Twenty minutes later I stood on the chasm rim, peering down at a trio of waterfalls that plunged off jagged cliffs to whitewater rapids far below. With the merciless sun beating down a blistering 95 degrees, which trail to hike was an easy decision; I headed for the Inner Sanctum trail, where rushing waters and shade from the canyon walls meant cooler temps. For more than an hour I followed natural stone walkways and a network of man-made bridges and and staircases, stopping at observation points for views of the unique rock formations that have been carved from towering sandstone walls over the eons.
At the end of the trail I crossed over the chasm on a narrow walking bridge and clambered into a rubber raft for the last half of the journey. We shot through the Grand Flume, bounced through choppy rapids and floated into the whirlpool basin, which rotated our raft once and spit us out the other side. As we approached the landing dock our guide told us a about an eighty-something couple who recently floated down the river in tubes. They missed the line of buoys that mark the take-out point, went through class three rapids, carried their tubes down the final mile of river and emerged into Lake Champlain, where they were rescued by the Coast Guard. Grinning from ear to ear, they asked if they could do it again. I could relate; I wanted to do it all over again myself. Rather than take the trolley back to the entrance, I opted to return via the Rim Walk, which allowed me to view screaming rafters and tubers shoot the rapids from above. I would have continued on to the more challenging cave and falls hike, which leads into the mist of Rainbow Falls, but an appointment with a kayak on Lake Champlain was calling.
I changed into board shorts and headed back north to the Kayak Shack in the tiny burg of Valcour, where I met up with four other kayakers for a sunset paddle. Our guide checked the weather one last time, explaining that storms often roll in quickly over the immense lake, turning the placid waters treacherous. With the all clear, I cinched up my life vest, secured my camera in a dry bag, and dragged my bright orange kayak into the water. We headed across open water to a large island where an old lighthouse perched atop a rocky escarpment and turned toward the northern tip. My paddle sliced silently through the rippling water, carrying me past yachts anchored in the lee of the island and into silent bays where tall marsh grass protruded from the water in a perfect chartreuse arc. As dusk fell we returned through pink-dappled water that reflected the final rays of the setting sun.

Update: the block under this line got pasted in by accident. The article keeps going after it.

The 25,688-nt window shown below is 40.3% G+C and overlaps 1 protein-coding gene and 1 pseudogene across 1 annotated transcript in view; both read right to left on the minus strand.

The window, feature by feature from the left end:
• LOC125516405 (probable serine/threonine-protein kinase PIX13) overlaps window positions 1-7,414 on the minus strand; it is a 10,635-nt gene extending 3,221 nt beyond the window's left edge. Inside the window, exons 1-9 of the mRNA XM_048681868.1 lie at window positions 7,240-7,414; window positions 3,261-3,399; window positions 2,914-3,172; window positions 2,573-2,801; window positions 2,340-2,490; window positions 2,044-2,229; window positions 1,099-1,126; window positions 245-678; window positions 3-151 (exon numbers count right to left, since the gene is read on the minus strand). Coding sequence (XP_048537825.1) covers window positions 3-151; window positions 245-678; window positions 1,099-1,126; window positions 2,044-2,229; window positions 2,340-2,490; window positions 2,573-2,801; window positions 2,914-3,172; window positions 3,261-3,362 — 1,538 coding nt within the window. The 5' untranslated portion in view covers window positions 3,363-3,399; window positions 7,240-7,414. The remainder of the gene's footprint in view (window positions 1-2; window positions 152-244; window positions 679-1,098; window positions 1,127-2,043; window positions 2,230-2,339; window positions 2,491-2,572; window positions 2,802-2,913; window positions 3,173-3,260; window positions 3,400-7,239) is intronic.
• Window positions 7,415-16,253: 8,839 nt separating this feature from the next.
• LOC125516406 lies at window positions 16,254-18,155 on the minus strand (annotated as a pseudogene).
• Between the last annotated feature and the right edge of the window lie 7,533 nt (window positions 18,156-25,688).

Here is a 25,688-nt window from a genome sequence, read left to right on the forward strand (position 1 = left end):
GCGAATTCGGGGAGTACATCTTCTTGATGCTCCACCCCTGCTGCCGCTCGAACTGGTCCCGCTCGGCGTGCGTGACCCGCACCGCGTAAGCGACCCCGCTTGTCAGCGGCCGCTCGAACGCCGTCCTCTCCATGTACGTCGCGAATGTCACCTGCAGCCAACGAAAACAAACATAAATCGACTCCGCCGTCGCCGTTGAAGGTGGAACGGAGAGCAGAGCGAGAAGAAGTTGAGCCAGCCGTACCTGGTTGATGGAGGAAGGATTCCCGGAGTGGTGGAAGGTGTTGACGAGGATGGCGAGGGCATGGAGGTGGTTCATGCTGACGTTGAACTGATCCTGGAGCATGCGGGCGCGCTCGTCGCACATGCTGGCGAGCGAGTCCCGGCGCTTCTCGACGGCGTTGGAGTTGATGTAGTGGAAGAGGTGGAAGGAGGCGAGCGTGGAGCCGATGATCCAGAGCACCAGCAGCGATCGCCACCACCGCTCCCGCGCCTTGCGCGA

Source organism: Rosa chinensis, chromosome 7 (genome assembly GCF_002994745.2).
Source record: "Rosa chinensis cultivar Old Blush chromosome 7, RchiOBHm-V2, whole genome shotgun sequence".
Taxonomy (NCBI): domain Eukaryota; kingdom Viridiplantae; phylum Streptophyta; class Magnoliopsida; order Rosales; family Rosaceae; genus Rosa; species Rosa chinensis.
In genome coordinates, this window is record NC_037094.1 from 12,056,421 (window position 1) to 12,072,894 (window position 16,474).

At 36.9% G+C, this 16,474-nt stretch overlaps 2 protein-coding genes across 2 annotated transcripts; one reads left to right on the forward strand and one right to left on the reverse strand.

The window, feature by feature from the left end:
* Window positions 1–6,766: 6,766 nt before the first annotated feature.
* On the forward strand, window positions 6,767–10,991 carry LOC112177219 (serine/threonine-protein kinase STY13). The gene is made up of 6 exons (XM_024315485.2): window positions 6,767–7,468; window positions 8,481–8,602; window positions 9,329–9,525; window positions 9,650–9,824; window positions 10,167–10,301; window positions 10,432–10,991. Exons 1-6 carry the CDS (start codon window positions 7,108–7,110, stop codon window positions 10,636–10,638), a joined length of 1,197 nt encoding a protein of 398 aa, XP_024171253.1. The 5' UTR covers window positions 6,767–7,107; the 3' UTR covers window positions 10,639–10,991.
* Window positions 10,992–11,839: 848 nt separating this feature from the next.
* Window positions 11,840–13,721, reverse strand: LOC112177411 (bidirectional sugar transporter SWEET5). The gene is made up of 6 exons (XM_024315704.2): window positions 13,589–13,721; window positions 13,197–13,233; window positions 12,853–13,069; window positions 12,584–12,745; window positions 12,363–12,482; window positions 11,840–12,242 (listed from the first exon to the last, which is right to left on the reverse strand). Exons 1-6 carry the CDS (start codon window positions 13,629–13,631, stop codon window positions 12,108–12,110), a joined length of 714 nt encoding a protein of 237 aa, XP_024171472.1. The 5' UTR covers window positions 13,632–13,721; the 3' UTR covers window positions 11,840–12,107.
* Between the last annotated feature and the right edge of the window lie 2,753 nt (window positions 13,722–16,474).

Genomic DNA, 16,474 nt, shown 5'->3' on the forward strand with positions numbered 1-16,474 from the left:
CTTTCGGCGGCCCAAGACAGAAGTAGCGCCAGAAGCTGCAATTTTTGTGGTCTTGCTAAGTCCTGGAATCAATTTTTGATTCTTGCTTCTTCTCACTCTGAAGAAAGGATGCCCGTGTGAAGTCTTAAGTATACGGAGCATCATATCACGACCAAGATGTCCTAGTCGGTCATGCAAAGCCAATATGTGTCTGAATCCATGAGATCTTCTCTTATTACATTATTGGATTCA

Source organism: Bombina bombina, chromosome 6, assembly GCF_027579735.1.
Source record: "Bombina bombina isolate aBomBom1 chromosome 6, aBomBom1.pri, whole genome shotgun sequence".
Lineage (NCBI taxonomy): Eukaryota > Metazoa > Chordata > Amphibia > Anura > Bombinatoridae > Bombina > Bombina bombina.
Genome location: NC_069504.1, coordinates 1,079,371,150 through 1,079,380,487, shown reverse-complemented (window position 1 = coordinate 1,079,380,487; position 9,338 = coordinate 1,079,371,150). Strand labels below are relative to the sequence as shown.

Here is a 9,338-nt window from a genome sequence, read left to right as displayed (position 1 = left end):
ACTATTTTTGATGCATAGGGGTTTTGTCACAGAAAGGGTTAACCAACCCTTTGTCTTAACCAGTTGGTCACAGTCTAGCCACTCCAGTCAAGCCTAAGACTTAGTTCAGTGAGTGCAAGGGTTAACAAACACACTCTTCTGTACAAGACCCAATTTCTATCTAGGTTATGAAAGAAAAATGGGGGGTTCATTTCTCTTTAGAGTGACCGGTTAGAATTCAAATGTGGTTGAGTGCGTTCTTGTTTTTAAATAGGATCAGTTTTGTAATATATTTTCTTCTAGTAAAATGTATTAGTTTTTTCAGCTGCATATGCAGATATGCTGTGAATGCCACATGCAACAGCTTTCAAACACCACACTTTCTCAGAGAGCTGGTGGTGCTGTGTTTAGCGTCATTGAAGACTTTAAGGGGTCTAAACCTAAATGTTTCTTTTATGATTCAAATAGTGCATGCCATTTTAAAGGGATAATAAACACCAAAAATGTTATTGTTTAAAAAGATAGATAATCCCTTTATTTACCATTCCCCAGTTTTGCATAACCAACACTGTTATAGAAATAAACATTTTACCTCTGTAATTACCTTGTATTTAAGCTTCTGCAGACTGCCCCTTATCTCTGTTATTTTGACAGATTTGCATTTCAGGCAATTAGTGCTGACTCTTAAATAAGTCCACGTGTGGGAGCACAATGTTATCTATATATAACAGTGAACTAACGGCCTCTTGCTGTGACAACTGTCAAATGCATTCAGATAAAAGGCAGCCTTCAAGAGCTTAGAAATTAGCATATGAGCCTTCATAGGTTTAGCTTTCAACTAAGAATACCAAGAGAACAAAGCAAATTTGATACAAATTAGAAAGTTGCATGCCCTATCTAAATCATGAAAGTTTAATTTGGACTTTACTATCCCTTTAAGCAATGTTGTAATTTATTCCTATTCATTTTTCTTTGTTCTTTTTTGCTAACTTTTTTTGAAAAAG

By the time the boats were loaded back onto the truck it was nearly 9 p.m. and I hadn’t eaten a bite since breakfast. If I hurried, I could make it to the Himalayan Restaurant in town before it closed, but if I stopped to eat I wouldn’t be able to use the whirlpool, since a sign sitting on its edge asked that it not be used after 10 p.m. What to do – go hungry or forego a soak in the tub? My stomach grumbled, making the decision for me. I returned to Point au Roche Lodge on the stroke of ten, pleasantly full from my traditional Nepali meal, and yearningly contemplated the tub. If only I had been an hour earlier. I picked up the sign and read it again: “In consideration of other guests, please do not use the whirlpool tub after the hour of 11 p.m.” 11 p.m. – NOT 10 p.m. “Yessss!!!” I hissed, punching my fist in the air. I filled that baby up, cranked on the jets and sank into hot water up to my neck. It was the perfect ending to two perfect days in an Adirondack water wonderland.
Adirondack Park kindly hosted the author’s visit to the Adirondacks in upstate New York. However, the receipt and acceptance of complimentary items/services received will never influence the content, topics, or posts in this blog. I write the truth, the whole truth, and nothing but the truth.